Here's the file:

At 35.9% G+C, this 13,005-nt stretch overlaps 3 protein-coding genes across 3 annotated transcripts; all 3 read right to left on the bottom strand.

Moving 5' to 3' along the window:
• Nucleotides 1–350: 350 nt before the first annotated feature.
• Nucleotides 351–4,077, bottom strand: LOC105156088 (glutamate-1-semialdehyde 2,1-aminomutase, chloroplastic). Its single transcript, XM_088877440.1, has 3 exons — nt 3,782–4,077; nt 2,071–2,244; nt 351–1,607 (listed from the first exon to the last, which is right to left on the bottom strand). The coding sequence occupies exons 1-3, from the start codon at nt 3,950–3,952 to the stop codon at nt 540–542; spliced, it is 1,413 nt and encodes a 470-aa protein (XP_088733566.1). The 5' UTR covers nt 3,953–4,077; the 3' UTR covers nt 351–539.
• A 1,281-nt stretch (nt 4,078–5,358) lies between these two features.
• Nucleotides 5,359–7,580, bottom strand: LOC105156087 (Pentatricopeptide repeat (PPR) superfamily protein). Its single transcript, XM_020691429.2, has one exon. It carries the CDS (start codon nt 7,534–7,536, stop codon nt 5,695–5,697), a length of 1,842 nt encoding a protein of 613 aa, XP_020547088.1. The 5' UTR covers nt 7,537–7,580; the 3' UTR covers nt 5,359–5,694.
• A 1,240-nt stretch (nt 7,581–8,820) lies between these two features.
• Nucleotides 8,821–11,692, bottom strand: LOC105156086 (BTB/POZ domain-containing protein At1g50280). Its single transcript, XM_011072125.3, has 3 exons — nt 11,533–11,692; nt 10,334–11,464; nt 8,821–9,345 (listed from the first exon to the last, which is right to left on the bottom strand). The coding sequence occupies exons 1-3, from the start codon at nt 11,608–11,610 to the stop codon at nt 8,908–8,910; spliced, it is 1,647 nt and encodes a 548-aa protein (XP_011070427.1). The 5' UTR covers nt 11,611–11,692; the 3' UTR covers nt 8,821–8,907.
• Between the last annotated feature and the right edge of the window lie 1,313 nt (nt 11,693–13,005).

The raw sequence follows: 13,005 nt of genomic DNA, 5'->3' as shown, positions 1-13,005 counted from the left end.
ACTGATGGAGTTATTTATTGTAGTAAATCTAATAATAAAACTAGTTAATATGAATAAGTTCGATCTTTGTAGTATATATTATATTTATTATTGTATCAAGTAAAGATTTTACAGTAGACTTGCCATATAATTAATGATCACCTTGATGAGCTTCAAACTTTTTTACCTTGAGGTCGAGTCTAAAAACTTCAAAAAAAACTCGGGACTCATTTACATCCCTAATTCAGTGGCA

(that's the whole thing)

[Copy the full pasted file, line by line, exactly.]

At 35.9% G+C, this 13,005-nt stretch overlaps 3 protein-coding genes across 3 annotated transcripts; all 3 read right to left on the bottom strand.

Moving 5' to 3' along the window:
• Nucleotides 1–350: 350 nt before the first annotated feature.
• Nucleotides 351–4,077, bottom strand: LOC105156088 (glutamate-1-semialdehyde 2,1-aminomutase, chloroplastic). Its single transcript, XM_088877440.1, has 3 exons — nt 3,782–4,077; nt 2,071–2,244; nt 351–1,607 (listed from the first exon to the last, which is right to left on the bottom strand). The coding sequence occupies exons 1-3, from the start codon at nt 3,950–3,952 to the stop codon at nt 540–542; spliced, it is 1,413 nt and encodes a 470-aa protein (XP_088733566.1). The 5' UTR covers nt 3,953–4,077; the 3' UTR covers nt 351–539.
• A 1,281-nt stretch (nt 4,078–5,358) lies between these two features.
• Nucleotides 5,359–7,580, bottom strand: LOC105156087 (Pentatricopeptide repeat (PPR) superfamily protein). Its single transcript, XM_020691429.2, has one exon. It carries the CDS (start codon nt 7,534–7,536, stop codon nt 5,695–5,697), a length of 1,842 nt encoding a protein of 613 aa, XP_020547088.1. The 5' UTR covers nt 7,537–7,580; the 3' UTR covers nt 5,359–5,694.
• A 1,240-nt stretch (nt 7,581–8,820) lies between these two features.
• Nucleotides 8,821–11,692, bottom strand: LOC105156086 (BTB/POZ domain-containing protein At1g50280). Its single transcript, XM_011072125.3, has 3 exons — nt 11,533–11,692; nt 10,334–11,464; nt 8,821–9,345 (listed from the first exon to the last, which is right to left on the bottom strand). The coding sequence occupies exons 1-3, from the start codon at nt 11,608–11,610 to the stop codon at nt 8,908–8,910; spliced, it is 1,647 nt and encodes a 548-aa protein (XP_011070427.1). The 5' UTR covers nt 11,611–11,692; the 3' UTR covers nt 8,821–8,907.
• Between the last annotated feature and the right edge of the window lie 1,313 nt (nt 11,693–13,005).

The raw sequence follows: 13,005 nt of genomic DNA, 5'->3' as shown, positions 1-13,005 counted from the left end.
ACTGATGGAGTTATTTATTGTAGTAAATCTAATAATAAAACTAGTTAATATGAATAAGTTCGATCTTTGTAGTATATATTATATTTATTATTGTATCAAGTAAAGATTTTACAGTAGACTTGCCATATAATTAATGATCACCTTGATGAGCTTCAAACTTTTTTACCTTGAGGTCGAGTCTAAAAACTTCAAAAAAAACTCGGGACTCATTTACATCCCTAATTCAGTGGCA